I recieved an email from Rohit shah. I am posting the email and my reply to his question below
When you have some time, I request you to elaborate on 'Margin of Safety' principle as propounded by Ben Graham and strongly followed by Warren Buffett. What constitues margin of safety and how does one gauge it?
To give an example, I am trying to apply Margin of Safety principle on my Yes Bank investment in the below way.
My average cost of 115 Vs. CMP 150+. Last 200 Days avg. is 144.
40 Branches now
100 by Mar 08
250 by Mar 2010.
(I am applying a 20% discount here as they don't have good track record on Branch Expansion)
Currently the valuations are running ahead of performance, as Adj. PBV is around same as HDFC, ICICI & UTI Bank though the Branch expansion, higher retail portfolio and higher CASA % will help to improve NIM which is around 2.5/2.7% per last q results.
In 2010 Banking will start getting de-regulated. Yes Bank is positioned as an attractive takeover target due to (1) A greenfield bank with a knowledge driven banking approach (2) Zero levels of Net NPA.
Is this a right way? Are there any other criterias? Need your help with generic thoughts on this, per your convenience.
(I know Buffett perhaps wan't invest in Banking businesses as Capital requirement of 12/13 % means just 1/8 of advances turning bad can have v significant impact. I however like the business model being perpetual in nature + due to my work experience, I have partial eligibility for 'Circle of Competence' principle)
Good to hear from a fellow value investor. The concept of margin of safety is actually very simple, but takes a lifetime of learning to apply effectively.
The concept is that one should buy a security at a discount to its conservatively calculated instrinsic value
The key words in the definition are ‘conservatively calculated instrinsic value’. There are multiple ways of calculating intrinsic value with DCF being a key one. Other ways would be to use relative valuation techniques or any other valuation approach which suits you.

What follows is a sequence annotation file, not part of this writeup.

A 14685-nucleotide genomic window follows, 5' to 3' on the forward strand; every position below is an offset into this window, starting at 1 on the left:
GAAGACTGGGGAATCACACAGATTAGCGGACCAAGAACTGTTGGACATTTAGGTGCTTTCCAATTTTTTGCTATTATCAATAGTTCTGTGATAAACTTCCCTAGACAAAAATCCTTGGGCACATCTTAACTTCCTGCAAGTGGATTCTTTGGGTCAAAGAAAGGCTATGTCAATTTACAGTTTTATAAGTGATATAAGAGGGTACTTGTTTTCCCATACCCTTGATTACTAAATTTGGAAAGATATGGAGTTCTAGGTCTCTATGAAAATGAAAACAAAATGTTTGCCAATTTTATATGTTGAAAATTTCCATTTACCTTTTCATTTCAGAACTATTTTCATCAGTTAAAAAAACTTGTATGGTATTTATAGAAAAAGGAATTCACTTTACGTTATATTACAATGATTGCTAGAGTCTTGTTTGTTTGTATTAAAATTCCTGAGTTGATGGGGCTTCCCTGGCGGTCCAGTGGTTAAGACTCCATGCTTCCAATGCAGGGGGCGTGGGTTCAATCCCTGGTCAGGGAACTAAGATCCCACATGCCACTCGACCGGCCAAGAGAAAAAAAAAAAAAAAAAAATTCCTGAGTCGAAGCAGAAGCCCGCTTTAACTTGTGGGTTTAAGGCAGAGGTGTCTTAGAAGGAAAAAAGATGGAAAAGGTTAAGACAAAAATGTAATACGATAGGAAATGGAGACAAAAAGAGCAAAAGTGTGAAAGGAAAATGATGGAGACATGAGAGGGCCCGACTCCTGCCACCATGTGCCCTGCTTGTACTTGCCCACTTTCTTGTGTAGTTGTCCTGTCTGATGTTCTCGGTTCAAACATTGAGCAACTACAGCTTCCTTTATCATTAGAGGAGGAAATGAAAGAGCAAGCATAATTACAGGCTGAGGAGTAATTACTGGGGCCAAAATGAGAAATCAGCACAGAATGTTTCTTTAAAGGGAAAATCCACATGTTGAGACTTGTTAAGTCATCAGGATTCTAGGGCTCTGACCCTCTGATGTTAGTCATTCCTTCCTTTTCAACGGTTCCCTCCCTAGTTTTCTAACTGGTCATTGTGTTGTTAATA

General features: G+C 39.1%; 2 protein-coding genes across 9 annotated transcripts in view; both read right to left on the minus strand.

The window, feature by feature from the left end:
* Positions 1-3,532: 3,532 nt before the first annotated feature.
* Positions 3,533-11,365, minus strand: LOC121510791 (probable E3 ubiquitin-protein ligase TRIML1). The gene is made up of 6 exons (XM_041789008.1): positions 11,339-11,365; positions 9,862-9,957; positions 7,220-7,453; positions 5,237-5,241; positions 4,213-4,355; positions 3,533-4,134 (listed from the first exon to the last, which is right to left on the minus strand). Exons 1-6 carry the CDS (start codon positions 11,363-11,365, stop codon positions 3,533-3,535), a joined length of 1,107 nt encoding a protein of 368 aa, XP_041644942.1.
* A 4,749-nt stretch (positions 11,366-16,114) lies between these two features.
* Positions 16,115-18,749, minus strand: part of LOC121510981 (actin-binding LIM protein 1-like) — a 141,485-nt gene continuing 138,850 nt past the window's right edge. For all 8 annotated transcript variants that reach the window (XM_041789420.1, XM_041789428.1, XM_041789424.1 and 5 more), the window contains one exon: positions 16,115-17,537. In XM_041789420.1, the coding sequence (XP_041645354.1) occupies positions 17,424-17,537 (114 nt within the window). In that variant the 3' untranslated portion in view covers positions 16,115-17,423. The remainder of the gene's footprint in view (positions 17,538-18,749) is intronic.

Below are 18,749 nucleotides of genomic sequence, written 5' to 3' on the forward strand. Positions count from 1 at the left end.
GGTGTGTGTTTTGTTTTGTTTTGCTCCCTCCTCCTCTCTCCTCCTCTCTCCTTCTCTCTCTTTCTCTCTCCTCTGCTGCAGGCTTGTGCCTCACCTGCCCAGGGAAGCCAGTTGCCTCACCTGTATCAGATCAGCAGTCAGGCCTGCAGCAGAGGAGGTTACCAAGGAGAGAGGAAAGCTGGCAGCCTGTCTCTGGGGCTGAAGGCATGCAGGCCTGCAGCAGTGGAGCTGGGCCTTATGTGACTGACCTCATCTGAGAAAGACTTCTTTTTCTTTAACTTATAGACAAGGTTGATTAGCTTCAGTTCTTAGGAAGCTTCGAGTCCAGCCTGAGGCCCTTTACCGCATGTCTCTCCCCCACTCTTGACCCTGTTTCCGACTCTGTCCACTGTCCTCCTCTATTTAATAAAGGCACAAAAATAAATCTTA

The other key word is ‘conservatively’. In the end any price can be justified via a DCF if one makes aggressive assumptions in terms of growth and duration of the growth. So a prudent approach is to analyse the company which is in your ‘circle of competence’, be realistic about the growth and duration of growth assumption and use a probabilistic approach (please see the valuation spreadsheets which I have loaded on my website)
Banks unfortunately do not fall easily in the DCF approach (I have expressed my thoughts on banks on my blog earlier here and here and here).
Frankly I have not analysed ‘Yes’ bank till date. It is a new bank and should definitely grow. However the business risks are higher and I would not value it similar to HDFC bank which has a much longer operating history. At the same time I do not have a background in the banking industry and do not know how good the ‘Yes’ bank management is. However if you personally have an insight into the management quality, then it may be worth the bet.
Frankly my own analysis of banks is that by the very nature of the business, management quality is far more important in case of banks than any other business and as you pointed out, a management error can easily wipe out the bank . Also with a high leverage, even a few errors can be fatal especially for a new bank. So in the case of ‘Yes’ bank I would assume that the margin of safety will reside in the quality of the management and their ability to achieve the stated growth plans (profitably). I would personally not look at the option of the bank being a takeover candidate in the future. That may turn out to be icing on the cake, but I would not use it as a key valuation factor.
1. I look for additional margin of safety in case of banks. The biggest unknown for me is the quality of loans by a bank. NPA’s represent only a partial picture and usually a goes up with a lag if the loan quality is bad. Banks like ICICI bank and others have agressively expanded their retail loan portfolio in the past few years. Are they provisioning adequately? I am not sure but I think the bad debt risk in the retail segment is being under reserved by most banks
2. Management quality make a lot of difference in case of banks. I think by the basic nature of the business, competivitive advantages are weak and high returns are made by those banks which have good management. Bad or over aggressive management can sink a bank very quickly
update : 21st see this article on rising bad loans in retail